Deceased Nepali Migrants Brought Back Home After 90 Days

Nepali Migrants

Nepali Migrants

It is heart-wrenching to note that deceased Nepali migrants working overseas were only flown back after a gap of two months from their time of death.  Families of the deceased migrant workers who lost their lives to the pandemic received their bodies last week from Malaysia.

It is confirmed that almost 19 people have lost their lives due to the pandemic and other reasons too.  After a wait of literally three months, their corpses have been sent back to their loved ones through a Nepal Airline’s flight from Kuala Lumpur. 

According to Deputy Spokesperson for the national flag carrier Sulekh Mishra, “Nepal Embassy in Malaysia has confirmed to us that there are 37 more bodies of Nepali workers who lost their lives in due course of work. We are making further preparations to bring those bodies back to Nepal. It is part of our Corporate Social Responsibility (CSR).”

It is estimated that close to one million undocumented Nepali migrants are working in Malaysia. The documented ones amount to 3.5 lakh in the field of manufacturing or other services. It seems that the delay in sending the bodies has been pronounced for the undocumented workers over those working under legal status.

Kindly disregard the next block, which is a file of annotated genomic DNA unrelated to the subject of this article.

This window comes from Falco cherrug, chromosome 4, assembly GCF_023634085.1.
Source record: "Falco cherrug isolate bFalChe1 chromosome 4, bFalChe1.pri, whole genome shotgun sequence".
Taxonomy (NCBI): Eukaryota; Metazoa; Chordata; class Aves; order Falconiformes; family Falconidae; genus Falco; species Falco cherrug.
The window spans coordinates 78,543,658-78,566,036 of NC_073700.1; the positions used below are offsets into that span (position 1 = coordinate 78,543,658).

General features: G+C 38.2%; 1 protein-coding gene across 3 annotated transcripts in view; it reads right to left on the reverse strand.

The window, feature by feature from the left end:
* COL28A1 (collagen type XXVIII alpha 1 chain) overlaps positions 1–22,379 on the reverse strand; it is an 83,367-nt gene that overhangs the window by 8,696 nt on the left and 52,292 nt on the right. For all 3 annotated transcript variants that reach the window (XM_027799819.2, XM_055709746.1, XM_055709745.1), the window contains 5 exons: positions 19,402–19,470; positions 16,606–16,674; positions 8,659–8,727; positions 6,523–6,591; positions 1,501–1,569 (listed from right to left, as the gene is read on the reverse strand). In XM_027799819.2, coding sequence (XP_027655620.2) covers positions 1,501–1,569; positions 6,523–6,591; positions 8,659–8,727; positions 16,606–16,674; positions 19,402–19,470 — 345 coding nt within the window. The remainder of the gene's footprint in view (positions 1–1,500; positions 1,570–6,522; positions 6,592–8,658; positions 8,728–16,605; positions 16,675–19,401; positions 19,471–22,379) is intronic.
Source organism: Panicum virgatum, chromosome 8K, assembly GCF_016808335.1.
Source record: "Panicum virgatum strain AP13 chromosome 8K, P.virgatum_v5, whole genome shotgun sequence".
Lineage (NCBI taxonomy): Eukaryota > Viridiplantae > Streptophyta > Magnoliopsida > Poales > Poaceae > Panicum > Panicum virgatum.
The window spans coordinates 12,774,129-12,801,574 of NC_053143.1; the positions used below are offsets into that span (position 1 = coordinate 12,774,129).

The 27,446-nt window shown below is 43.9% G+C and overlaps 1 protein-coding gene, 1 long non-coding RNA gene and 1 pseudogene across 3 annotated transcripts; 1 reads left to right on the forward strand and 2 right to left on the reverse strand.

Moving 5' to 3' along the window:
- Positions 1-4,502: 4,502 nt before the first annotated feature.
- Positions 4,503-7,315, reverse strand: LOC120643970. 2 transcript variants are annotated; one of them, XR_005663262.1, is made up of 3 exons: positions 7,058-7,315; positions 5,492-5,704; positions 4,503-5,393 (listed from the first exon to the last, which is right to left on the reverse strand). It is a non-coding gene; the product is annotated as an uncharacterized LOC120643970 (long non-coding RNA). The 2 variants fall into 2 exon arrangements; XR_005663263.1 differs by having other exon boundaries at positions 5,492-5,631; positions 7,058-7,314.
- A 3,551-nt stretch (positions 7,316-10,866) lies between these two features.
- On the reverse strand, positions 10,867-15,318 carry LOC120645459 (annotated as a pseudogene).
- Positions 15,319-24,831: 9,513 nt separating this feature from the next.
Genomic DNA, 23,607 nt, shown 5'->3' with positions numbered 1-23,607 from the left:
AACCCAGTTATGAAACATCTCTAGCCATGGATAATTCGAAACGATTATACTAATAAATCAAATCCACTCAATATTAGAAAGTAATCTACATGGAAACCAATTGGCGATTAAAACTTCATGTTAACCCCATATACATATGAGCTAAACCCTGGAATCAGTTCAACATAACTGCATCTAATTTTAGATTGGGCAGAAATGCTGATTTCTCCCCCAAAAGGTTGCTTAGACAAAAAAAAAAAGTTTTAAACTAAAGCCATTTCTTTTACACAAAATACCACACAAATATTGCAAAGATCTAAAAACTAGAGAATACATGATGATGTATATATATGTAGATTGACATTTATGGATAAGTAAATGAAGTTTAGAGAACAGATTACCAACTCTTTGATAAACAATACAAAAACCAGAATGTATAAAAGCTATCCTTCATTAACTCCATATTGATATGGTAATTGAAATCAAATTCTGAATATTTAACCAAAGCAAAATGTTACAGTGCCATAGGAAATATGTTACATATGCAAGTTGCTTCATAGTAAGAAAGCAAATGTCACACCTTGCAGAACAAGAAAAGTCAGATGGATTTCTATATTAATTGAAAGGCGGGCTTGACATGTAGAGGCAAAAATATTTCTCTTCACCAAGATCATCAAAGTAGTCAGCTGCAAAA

Many countries like the Philippines, Nepal, Mexico, and Guatemala are forced to see their own sent off overseas. This is primarily because of the lack of employment opportunities in these countries. Nepal has been enlisted as a least developed country by the United Nations. According to the World Bank reports, a population of about 30 million has a recorded unemployment rate of 1.47 percent as of December 2020. A lot of Nepali migrant women have also been reeling under the pressure of the Covid-19 situation stuck in Western Asian countries.

Ten undocumented such women were recently repatriated from Beirut as they had no money for a Covid-19 test nor to purchase an air ticket.  While Lebanon forbids Nepali women to take up part-time domestic work, these women continue to put their lives on the line, taking illegal routes to reach these countries of opportunities. According to an estimate by the Honorary Consulate of Nepal in Beirut, the country hosts nearly 5,000 Nepalis, including workers and peacekeeping forces. Around 2,000-3,000 Nepalis work as domestic help, around 1,000 as factory workers, and the rest are serving as peacekeepers.  Most countries are finding it difficult to contain the flow of migrant workers working under the guise of a tourist visa. Covid-19 has been a trying time, both for countries that have become homes to such migrants and the migrants themselves.

About U.J.M

Embark on an enlightening journey with U.J.M, a storyteller weaving tales that spotlight the intricacies of workers' rights. Through concise narratives, U.J.M seeks to foster understanding and inspire change, advocating for a world where every worker's dignity is upheld.

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